The ridges were isolated. The people there led a life of their own, undisturbed by what happened outside or beyond. Men and women had nothing to fear. The Ukabi would never come here. They would be lost in the hills and the ridges and the valleys. Even other Gikuyu from Nyeri or Kiambu could not very well find their way into the hills. And so the country of many ridges was left alone, unaffected by turbulent forces outside. These ancient hills and ridges were the heart and soul of the land. They kept the tribe’s magic and rituals pure and intact. Their people rejoiced together, giving one another the blood and warmth of their laughter. Sometimes they fought. But that was amongst themselves and no outsider need ever know. To the stranger, they kept dumb, breathing none of the secrets of which they were the guardians. Kagutui ka mucii gatihakagwo ageni: the oilskin of the house is not for rubbing into the skin of strangers.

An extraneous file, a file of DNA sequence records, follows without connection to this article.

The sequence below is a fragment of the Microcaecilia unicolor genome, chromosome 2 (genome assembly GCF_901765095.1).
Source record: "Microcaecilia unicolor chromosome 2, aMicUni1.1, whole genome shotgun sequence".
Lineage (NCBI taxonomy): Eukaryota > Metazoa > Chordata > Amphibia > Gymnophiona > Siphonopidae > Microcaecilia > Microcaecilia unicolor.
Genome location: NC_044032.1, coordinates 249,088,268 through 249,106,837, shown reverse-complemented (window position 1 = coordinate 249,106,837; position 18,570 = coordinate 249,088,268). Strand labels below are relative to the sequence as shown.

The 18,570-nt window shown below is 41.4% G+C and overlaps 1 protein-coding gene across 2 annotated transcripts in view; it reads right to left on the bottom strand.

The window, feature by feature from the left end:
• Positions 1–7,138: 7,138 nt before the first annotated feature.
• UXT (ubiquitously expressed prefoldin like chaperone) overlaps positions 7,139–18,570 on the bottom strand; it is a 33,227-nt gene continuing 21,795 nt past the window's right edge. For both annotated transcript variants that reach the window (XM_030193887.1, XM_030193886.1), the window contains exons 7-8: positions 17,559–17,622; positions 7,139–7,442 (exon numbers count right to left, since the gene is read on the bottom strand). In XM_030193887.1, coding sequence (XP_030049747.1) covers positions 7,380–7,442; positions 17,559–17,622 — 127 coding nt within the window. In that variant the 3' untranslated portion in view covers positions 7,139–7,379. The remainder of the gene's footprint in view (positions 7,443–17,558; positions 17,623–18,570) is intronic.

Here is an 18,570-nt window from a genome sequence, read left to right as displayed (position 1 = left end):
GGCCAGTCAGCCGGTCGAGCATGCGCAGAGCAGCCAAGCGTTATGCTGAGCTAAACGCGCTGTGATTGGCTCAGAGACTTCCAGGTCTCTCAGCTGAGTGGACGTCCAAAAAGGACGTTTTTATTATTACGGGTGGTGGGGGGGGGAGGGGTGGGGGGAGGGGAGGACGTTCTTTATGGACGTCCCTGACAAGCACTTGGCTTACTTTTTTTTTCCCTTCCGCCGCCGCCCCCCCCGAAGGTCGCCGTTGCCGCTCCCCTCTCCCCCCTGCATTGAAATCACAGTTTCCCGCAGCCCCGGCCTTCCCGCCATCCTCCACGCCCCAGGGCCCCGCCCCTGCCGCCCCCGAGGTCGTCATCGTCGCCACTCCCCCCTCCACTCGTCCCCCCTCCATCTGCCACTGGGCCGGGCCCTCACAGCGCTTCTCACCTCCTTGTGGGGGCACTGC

Leaders of the land rose from there, for though the ridges were isolated, a few people went out. These, who had the courage to look beyond their present content to a life and land beyond, were the select few sent by Murungu to save a people in their hour of need: Mugo, the great seer; Wachiori, the glorious warrior; Kamiri, the powerful magician. They became strangers to the hills. Thereafter, the oilskin of the house was not for them. It was for those who lived inside. These were the people whose blood and bones spoke the language of the hills. The trees listened, moaned with the wind and kept silent. Bird and beast heard and quietly listened. Only sometimes they would give a rejoinder, joyful applause or an angry roar.